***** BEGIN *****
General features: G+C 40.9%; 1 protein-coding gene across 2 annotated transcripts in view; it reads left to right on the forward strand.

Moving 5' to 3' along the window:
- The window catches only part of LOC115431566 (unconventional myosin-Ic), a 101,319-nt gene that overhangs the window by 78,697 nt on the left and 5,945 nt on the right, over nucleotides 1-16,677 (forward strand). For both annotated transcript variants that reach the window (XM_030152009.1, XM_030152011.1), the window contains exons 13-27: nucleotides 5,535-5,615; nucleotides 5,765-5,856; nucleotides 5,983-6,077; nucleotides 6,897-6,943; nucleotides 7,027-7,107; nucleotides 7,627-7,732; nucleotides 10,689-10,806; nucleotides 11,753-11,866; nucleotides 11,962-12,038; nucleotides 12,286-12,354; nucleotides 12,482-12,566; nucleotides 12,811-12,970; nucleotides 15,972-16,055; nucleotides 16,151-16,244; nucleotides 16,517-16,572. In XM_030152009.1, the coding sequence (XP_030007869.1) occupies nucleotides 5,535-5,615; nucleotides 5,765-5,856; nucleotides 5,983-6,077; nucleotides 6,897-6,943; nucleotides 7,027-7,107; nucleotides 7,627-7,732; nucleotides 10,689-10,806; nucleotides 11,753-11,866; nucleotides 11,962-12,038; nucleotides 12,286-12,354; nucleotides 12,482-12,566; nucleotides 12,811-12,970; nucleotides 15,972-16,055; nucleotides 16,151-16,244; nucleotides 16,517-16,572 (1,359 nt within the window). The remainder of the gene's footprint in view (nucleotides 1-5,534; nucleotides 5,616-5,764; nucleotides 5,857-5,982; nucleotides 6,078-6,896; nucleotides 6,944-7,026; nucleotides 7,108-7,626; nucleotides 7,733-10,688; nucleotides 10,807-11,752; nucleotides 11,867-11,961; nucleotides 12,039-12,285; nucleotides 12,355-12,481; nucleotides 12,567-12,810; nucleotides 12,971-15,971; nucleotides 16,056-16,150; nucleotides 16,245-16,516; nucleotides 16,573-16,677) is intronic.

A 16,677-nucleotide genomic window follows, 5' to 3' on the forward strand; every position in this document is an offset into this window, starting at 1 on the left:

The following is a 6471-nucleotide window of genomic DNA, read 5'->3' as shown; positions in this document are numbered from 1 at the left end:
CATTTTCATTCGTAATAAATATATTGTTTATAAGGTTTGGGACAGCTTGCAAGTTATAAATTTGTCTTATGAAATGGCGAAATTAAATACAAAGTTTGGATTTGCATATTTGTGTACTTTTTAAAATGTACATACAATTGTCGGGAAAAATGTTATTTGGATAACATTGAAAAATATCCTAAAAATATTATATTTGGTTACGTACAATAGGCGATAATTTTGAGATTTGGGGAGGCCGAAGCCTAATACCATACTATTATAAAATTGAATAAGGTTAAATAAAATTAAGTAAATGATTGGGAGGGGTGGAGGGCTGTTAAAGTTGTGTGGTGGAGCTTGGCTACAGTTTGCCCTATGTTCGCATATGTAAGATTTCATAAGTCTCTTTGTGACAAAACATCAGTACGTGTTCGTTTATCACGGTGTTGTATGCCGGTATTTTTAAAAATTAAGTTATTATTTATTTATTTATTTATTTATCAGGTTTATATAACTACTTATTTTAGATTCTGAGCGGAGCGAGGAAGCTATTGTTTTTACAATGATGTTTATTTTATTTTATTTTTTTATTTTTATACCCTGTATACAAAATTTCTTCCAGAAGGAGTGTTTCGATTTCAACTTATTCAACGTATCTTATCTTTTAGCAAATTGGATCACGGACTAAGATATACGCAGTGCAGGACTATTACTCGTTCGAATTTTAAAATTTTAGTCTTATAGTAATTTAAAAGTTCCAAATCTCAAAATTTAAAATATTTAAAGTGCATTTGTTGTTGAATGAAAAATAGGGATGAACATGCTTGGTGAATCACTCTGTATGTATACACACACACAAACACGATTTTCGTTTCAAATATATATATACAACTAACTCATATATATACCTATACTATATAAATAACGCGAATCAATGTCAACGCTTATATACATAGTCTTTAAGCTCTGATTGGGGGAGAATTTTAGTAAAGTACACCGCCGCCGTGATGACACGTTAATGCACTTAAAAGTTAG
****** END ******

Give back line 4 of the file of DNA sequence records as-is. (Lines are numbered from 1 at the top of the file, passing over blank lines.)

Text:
A 16,677-nucleotide genomic window follows, 5' to 3' on the forward strand; every position in this document is an offset into this window, starting at 1 on the left: